First of all just because you use a substance, whether it's legal or illegal, doesn't mean that you have a disorder. There are 3 main types of substances categorized based on their effect on your central nervous system which involves your brain and spinal cord. Substances types include: depressants (e.g., alcohol or opiates), stimulants (e.g., caffine or cocaine), and hallucinogens (e.g., cannabis).
People who suffer from substance-related disorders often experience physical and/or psychological dependence and develop problems which affect them socially (e.g., friends withdraw), personally (e.g., relationships breakdown), and at school/work (e.g., miss an exam or deadline). It is also very common for someone who suffers from a substance-related disorders to experience other mental health problems such as anxiety or depression as well.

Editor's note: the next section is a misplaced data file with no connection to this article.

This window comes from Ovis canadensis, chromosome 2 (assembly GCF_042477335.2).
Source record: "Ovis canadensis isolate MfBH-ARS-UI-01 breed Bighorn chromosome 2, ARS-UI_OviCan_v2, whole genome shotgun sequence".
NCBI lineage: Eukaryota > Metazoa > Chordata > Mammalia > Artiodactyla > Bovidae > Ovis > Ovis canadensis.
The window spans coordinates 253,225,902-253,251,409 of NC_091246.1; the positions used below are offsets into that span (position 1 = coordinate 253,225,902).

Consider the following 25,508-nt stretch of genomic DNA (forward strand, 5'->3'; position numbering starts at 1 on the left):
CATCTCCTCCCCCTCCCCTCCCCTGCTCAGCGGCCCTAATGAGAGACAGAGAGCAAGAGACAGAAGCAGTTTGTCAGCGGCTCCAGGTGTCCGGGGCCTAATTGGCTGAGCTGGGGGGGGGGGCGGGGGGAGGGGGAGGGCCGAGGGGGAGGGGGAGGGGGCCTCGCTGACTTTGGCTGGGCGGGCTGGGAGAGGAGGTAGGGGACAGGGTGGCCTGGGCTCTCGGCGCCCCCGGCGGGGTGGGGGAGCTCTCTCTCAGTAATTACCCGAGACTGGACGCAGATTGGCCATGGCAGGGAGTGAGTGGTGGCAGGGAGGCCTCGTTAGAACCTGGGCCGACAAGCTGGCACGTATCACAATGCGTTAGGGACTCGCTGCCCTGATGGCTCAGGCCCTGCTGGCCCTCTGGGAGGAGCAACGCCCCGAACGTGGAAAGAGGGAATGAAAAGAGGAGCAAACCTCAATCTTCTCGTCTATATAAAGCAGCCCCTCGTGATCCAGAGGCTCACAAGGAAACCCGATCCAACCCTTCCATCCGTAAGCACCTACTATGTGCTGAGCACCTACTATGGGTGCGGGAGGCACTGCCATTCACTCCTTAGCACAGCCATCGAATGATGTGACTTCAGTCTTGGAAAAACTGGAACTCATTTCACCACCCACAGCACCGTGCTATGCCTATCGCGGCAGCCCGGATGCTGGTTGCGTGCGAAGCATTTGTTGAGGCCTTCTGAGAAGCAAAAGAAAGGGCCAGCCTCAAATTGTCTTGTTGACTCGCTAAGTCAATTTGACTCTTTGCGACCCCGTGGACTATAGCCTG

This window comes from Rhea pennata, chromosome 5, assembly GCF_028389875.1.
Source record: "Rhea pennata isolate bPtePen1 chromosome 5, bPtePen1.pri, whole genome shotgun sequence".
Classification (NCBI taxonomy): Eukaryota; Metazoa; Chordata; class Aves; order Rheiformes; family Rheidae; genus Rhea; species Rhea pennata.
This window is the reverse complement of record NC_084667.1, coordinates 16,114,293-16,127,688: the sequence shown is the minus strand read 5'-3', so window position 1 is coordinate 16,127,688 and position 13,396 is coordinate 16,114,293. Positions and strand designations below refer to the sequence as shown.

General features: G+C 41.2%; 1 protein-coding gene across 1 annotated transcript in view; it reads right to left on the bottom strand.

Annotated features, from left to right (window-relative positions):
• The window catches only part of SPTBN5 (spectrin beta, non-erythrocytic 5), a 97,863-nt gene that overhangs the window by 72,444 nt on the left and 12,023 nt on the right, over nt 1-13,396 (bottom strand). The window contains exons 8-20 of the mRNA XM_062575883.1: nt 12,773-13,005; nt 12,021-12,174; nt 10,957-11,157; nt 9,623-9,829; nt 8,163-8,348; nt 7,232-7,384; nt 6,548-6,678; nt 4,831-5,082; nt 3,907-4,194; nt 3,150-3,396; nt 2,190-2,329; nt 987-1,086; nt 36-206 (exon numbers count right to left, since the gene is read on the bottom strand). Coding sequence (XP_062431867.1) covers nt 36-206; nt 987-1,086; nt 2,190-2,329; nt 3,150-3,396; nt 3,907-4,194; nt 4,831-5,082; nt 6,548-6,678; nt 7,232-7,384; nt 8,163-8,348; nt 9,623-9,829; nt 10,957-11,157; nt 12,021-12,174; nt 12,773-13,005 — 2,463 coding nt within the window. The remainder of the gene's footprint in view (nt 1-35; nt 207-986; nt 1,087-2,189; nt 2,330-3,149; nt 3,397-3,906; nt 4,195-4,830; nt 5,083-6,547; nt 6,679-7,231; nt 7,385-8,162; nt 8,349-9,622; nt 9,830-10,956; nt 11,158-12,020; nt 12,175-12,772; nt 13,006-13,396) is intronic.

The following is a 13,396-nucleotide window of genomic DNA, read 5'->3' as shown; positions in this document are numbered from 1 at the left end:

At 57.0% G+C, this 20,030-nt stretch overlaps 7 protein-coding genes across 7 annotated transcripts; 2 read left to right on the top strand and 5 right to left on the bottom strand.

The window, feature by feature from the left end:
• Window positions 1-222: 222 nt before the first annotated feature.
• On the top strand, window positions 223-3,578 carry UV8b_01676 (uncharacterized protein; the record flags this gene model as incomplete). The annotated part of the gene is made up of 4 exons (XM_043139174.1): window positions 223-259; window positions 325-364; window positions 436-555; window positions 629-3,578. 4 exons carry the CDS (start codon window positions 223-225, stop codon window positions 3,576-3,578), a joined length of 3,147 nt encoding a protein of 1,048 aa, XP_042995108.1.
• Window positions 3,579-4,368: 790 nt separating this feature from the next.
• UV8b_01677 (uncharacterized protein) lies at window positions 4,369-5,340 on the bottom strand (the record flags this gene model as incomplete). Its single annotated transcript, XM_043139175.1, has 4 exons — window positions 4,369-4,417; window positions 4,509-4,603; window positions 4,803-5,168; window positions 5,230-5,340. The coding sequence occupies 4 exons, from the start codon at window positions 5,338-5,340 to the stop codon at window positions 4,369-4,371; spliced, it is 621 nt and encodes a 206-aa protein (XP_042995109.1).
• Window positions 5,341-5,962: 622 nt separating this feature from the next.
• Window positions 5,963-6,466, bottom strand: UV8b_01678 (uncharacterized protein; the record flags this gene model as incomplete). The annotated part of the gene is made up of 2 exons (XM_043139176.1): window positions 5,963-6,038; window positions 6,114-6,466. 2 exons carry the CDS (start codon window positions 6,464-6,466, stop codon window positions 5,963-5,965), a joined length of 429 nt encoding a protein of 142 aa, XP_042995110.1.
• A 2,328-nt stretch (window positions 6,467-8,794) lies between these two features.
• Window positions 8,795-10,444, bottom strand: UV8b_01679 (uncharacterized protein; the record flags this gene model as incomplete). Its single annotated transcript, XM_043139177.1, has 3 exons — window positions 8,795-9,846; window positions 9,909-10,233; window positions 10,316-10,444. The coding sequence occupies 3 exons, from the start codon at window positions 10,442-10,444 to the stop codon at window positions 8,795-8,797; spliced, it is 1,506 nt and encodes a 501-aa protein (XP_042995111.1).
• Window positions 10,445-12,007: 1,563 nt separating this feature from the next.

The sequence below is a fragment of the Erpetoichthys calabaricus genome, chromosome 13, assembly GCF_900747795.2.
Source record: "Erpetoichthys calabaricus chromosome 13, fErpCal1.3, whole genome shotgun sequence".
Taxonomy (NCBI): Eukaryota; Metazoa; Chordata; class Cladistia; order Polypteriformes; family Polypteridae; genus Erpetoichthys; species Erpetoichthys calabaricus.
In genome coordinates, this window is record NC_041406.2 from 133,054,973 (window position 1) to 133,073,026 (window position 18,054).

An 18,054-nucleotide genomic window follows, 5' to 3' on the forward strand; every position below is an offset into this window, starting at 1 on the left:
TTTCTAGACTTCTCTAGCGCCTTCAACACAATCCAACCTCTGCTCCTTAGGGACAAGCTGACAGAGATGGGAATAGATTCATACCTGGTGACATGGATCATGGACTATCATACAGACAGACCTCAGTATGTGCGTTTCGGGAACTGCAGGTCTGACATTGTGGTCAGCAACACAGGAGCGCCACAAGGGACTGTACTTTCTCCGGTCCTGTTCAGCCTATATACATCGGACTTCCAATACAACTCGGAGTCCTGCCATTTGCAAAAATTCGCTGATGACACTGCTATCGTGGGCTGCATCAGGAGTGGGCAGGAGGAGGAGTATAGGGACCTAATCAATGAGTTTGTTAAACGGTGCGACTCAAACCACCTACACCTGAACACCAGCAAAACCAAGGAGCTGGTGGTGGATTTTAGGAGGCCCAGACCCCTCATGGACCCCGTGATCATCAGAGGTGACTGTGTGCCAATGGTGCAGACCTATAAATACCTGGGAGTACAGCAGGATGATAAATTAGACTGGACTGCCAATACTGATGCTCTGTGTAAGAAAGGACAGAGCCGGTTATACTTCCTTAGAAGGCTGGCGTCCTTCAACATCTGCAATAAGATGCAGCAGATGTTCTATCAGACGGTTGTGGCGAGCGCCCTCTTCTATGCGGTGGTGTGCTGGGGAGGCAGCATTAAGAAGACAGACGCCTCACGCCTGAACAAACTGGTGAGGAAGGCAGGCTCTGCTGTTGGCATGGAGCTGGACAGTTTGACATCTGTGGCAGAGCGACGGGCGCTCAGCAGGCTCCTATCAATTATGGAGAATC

Physical dependence - occurs when your body becomes so used to a substance that it can only function with it and you experience withdrawal symptoms when you are unable to have it.
Psychological dependence - occurs when the substance becomes such a central part of your life that it plays a big role in your thoughts, feelings, and behaviours.
What Causes Substance-related Disorders?
While there is no single cause of substance-related problems, some factors put people at an increased risk for developing this type of mental health disorder.
- Psychological stress (e.g., victims of violence)
- Physical illness
- Social factors (e.g., acceptability)